How can you continuously broaden the relevance of your business? By actively searching for and identifying completely new market spaces where your current expertise can be creatively applied. This process of ongoing discovery is aided by the Accordion Chart, a visual mapping process that I describe in my book Slingshot.
A fun example of how to expand the definition of your business is the Italian design firm Pininfarina. Pininfarina is most famous for designing some of the most iconic Ferrari cars. Yet one of its most recent innovations, cross-applying its automobile design expertise, is a completely new type of pen: One that works without ink and therefore never runs dry.
How can your business be a continuous source of infatuation for consumers? How can you hold on to their attention and affection?
In my previous Slingshot Basics post, I exposed how your customers naturally transition from an Infatuation Interval to the Entitlement Period – unless you can keep them in an ongoing state of infatuation. How then, can you possibly do this?
One strategic target is to extend the Infatuation Interval of your offering as much as possible. For example, think about the extended Infatuation Interval of Nintendo’s Wii, or that of The Da Vinci Code, which was a worldwide sensation for years after its publication. Be mindful to recognize if your offering goes as far as producing a significant number of permanently infatuated consumers who feel entitled to having your offering remain unchanged.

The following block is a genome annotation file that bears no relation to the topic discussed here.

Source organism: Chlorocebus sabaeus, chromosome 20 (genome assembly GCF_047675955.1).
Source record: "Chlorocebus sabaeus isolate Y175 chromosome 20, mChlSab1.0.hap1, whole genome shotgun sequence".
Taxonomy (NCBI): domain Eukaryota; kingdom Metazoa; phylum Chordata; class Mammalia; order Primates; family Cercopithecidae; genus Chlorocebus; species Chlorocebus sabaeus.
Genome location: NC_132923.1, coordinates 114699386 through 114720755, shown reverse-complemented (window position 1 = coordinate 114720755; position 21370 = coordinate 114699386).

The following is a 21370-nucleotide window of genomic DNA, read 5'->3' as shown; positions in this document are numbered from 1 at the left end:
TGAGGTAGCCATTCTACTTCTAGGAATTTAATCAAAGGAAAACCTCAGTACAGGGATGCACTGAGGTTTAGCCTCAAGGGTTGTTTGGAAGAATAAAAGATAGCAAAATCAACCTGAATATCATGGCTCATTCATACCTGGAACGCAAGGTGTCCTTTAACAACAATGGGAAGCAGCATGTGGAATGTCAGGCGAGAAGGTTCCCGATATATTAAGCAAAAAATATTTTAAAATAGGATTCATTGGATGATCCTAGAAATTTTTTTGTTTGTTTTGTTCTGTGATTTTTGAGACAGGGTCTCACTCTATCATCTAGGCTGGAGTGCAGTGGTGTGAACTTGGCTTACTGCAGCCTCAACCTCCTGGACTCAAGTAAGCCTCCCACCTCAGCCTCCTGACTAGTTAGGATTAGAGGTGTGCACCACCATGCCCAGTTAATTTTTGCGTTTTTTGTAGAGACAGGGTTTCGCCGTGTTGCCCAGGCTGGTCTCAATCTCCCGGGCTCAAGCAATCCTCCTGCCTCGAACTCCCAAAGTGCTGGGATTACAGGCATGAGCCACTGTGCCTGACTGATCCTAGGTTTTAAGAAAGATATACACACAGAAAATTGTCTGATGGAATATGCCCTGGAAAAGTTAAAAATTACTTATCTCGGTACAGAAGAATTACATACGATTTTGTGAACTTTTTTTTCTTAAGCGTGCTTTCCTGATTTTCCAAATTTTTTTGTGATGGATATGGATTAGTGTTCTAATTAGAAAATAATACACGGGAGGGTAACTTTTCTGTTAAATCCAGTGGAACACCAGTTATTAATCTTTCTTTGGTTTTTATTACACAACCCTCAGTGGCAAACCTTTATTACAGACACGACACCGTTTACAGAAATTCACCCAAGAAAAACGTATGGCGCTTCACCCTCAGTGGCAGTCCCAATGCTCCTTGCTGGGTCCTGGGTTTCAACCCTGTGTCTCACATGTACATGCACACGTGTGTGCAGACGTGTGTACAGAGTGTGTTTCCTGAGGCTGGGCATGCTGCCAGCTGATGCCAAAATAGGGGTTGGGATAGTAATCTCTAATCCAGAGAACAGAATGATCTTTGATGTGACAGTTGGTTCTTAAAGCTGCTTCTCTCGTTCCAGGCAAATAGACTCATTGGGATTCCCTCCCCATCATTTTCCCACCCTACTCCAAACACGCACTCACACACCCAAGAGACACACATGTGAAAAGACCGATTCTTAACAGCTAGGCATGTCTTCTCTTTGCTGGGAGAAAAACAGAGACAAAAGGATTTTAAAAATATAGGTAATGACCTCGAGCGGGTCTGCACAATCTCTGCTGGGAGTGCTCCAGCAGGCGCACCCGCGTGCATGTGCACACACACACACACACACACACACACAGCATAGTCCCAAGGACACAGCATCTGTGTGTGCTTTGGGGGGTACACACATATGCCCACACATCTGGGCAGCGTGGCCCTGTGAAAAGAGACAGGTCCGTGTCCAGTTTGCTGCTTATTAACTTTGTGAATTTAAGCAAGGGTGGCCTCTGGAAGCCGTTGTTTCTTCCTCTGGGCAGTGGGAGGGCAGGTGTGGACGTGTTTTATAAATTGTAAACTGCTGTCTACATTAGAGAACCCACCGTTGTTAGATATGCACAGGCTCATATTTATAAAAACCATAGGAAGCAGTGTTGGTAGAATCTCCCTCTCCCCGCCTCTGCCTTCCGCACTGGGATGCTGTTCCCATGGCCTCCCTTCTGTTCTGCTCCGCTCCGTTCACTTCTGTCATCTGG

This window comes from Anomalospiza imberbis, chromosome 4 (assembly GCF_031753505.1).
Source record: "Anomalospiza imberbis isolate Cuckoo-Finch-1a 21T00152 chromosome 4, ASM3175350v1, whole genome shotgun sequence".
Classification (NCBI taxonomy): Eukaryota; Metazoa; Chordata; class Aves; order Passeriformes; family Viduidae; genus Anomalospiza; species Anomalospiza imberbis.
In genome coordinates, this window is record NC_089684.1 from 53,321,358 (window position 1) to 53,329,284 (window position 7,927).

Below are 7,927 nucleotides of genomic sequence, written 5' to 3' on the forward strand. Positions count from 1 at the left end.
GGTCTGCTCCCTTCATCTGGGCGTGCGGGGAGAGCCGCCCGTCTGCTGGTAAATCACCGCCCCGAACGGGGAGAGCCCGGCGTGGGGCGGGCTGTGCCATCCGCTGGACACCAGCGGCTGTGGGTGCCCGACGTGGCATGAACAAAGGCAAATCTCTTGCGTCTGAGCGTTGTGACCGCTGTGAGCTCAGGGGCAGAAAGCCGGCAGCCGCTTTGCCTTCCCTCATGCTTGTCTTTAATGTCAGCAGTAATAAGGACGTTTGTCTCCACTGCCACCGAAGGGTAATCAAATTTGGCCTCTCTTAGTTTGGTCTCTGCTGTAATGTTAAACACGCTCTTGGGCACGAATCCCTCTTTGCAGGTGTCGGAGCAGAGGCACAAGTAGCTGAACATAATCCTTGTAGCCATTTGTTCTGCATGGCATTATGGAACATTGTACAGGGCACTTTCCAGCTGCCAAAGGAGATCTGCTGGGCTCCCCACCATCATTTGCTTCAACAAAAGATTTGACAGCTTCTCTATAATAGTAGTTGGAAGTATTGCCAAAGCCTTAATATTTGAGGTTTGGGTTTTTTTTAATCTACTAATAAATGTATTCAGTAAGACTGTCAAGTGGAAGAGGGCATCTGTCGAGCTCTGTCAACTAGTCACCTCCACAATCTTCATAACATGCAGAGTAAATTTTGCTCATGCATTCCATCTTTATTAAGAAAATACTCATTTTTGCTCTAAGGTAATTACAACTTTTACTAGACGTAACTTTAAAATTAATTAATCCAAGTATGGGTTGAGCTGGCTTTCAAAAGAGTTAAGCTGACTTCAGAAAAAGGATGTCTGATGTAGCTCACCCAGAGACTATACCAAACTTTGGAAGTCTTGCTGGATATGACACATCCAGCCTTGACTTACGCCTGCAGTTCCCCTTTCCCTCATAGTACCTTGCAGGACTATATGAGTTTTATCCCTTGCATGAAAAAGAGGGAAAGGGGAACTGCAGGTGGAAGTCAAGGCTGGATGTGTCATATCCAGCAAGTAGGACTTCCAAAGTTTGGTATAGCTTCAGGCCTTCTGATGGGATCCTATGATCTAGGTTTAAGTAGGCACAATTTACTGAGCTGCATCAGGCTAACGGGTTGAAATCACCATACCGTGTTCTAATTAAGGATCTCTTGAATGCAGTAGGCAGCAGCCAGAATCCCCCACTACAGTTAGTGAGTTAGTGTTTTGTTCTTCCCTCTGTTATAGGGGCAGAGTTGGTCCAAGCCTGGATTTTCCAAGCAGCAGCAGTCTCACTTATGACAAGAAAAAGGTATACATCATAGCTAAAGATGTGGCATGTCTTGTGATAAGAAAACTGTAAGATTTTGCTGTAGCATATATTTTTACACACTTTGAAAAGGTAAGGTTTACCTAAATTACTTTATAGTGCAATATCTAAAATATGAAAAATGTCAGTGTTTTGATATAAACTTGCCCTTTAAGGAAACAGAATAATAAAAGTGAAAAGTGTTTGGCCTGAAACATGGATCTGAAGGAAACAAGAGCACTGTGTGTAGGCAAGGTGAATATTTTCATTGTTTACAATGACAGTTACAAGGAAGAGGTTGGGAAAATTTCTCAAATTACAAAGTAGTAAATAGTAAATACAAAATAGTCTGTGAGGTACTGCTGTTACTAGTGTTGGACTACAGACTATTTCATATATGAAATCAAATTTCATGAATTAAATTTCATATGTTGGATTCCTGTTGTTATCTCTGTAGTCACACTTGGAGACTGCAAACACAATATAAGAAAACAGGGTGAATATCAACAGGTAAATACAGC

This is interesting follow-up to a story I told in my Slingshot book. My topic was in-flight entertainment, and how individual seat-back TVs provided a whole new and infatuating flying experience.
But I also pointed out that inexplicable design flaws as well as quickly advancing consumer electronics technology may soon make the TVs obsolete – and therefore a risky investment for airlines. It turns out, my prediction was right. Airlines are beginning to dump the entertainment systems – and the move may benefit both passengers and the airlines. Why would that be? Because the systems rapidly transitioned from providing Infatuation to passengers to becoming Pain Points for all parties involved.
Any highly successful and well-received offering that you put on the market transitions from an Infatuation Interval to the Entitlement Period, barring those that create a permanent infatuation.
During the Infatuation Interval, consumers are fixated on the offering’s novelty, seduced by its perceived benefits, and blinded to its potential shortcomings. As the veil of infatuation wears off, consumers gradually take ownership of the offering, that is to say, they will no longer consider themselves privileged but rather fully entitled to it. The perception of ownership passes from provider to consumer.
Consumers feel that they now possess full rights of ownership for the offering.